When a mysterious woman, Alicja (writer Gabriela Muskala), emerges from the train tracks with no memory of who she is or where she came from, an inquiry is launched to uncover her identity. However, when a man calls claiming to be her father, Alicja – or Kinga, her original name – is reintroduced to her life and family, but as she slowly starts to remember what happened to her she begins to question whether she should stay. The second feature film by Polish filmmaker Agnieszka Smoczynska, Fugue is a haunting thriller that gradually tugs at the thread of its central mystery to unravel a thoughtful character study.
After a strange introduction to our protagonist that instantly grabs viewers’ attention, we skip forward two years to the point she is reunited with her husband (Lukasz Simlat) and young son Daniel (Iwo Rajski). From herein, the narrative shifts gear to a mechanically methodical pace that, slowly but surely, begins to gain traction as each new revelation starts to come to light. Consequently, the first half can feel incredibly drawn out with only brief glimpses of more interesting things to come. When events do start to pick up, however, Fugue becomes an emotionally rich and sometimes even unsettling experience.
A large part of the film’s success is down to a riveting performance by Muskala who’s able to take audiences to rather bleak and harrowing places vicariously through her character. The supporting cast, too, do a great job in laying the foundation for Muskala to work from with young Rajski in particular giving a very mature performance well beyond his years. Although the narrative focuses predominately on examining Alicja’s return to the status quo, more could have been made of the other characters, who scarcely possess any arcs of their own – a shame considering the acting potential on display.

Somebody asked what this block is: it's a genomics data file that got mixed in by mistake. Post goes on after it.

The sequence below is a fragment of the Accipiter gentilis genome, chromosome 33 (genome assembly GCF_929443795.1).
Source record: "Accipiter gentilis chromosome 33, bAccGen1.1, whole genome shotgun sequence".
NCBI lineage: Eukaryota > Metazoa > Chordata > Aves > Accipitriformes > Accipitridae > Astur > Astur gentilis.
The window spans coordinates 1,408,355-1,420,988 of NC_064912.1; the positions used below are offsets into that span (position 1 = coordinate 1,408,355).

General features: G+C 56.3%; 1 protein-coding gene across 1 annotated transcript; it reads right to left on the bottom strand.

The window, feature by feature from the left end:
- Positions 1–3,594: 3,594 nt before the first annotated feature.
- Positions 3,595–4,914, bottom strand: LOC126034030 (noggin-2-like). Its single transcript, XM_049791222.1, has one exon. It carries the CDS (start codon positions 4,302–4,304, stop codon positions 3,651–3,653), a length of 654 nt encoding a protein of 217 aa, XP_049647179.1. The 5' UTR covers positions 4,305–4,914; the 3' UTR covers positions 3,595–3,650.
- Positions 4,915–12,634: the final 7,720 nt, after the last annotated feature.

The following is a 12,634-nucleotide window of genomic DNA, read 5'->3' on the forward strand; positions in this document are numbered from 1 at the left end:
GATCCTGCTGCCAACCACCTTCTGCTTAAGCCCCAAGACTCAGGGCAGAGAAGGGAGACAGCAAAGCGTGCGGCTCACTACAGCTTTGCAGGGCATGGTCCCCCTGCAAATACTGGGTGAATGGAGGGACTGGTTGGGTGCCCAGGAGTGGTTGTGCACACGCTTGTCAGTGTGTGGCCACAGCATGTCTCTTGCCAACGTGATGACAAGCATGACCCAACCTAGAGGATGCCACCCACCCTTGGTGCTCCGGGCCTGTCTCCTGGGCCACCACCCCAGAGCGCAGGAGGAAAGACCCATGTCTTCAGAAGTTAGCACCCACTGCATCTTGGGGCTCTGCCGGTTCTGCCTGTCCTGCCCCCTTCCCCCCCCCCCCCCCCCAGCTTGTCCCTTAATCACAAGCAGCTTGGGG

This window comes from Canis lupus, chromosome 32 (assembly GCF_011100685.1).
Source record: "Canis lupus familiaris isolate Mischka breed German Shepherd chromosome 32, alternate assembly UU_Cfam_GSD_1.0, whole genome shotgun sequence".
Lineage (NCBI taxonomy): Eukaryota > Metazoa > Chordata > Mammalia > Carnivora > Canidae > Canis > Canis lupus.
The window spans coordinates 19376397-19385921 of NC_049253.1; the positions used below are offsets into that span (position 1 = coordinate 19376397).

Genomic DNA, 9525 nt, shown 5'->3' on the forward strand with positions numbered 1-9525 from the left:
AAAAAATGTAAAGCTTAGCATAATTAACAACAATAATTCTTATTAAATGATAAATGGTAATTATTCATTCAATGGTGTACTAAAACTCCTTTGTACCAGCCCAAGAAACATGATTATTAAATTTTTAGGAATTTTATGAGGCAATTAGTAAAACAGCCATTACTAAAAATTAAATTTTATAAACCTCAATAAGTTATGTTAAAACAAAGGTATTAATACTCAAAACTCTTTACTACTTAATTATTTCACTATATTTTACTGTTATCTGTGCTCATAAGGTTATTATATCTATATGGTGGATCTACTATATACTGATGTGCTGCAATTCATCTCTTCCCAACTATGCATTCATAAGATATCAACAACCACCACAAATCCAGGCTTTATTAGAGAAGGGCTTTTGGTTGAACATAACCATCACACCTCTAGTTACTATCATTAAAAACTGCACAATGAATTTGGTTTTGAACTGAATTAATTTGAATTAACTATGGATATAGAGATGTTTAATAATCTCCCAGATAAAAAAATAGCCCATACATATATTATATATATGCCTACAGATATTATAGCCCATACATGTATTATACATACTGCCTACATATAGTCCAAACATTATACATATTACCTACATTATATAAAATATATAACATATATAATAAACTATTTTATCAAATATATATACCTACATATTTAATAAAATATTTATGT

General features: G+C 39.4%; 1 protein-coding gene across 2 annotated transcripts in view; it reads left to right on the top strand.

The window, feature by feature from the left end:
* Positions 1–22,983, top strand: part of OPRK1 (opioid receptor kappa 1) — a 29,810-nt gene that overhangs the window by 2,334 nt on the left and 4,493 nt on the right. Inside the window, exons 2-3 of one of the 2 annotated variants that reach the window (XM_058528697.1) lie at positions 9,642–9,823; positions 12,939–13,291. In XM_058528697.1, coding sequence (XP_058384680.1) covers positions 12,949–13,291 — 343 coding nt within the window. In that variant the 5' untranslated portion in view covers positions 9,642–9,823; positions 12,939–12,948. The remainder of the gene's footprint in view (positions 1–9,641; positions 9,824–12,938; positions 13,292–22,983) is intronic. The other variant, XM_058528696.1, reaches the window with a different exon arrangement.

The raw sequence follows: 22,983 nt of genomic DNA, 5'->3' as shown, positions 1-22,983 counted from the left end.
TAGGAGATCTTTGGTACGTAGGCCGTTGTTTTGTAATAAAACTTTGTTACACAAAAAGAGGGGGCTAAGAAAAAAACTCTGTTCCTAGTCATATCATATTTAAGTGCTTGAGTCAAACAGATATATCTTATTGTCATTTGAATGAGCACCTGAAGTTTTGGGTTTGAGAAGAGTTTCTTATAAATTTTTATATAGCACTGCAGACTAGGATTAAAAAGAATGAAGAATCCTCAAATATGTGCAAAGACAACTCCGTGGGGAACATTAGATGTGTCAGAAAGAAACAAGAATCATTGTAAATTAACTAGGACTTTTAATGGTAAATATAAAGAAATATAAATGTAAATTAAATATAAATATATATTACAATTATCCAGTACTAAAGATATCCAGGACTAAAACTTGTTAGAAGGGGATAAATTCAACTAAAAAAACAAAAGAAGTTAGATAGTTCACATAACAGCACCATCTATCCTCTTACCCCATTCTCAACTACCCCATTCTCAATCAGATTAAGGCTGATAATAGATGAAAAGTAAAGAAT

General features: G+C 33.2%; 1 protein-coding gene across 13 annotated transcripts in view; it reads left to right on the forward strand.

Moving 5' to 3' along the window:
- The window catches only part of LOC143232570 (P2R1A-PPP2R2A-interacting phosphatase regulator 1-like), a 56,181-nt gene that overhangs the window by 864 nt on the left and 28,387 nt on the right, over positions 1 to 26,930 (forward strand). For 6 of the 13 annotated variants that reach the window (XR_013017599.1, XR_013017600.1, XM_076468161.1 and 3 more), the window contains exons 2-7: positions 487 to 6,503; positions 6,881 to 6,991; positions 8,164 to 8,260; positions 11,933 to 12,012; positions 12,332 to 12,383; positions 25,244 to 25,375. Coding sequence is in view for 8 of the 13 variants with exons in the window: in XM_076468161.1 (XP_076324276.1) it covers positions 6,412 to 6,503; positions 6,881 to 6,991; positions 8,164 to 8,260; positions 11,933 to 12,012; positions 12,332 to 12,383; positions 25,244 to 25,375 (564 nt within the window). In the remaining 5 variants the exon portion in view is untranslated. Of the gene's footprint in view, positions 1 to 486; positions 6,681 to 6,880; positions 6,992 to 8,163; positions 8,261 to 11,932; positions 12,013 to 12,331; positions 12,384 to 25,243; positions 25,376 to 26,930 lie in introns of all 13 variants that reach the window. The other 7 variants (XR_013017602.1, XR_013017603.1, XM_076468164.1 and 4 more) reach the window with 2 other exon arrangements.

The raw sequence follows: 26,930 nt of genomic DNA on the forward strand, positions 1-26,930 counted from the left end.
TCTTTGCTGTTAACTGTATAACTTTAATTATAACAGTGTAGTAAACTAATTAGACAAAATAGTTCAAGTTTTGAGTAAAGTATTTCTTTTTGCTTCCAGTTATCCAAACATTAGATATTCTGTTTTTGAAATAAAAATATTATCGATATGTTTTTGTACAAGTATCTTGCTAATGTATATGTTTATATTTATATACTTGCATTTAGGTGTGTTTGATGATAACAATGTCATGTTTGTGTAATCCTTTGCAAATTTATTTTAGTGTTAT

Alongside the central performances, cinematography and sound design are expertly deployed to pinpoint precision to create the sensation of Alicja being isolated amongst the strangers who call themselves her family through clever framing and unsettling sound design.
Starting out as a rather dull affair, Fugue gradually snowballs into a character-driven thriller that manages to be gripping, harrowing and full of emotional impact.
Fugue (Fuga) does not have a UK release date yet.
Read more reviews from our Glasgow Film Festival 2019 coverage here.
For further information about the event visit the Glasgow Film Festival website here.
Watch the trailer for Fugue (Fuga) here: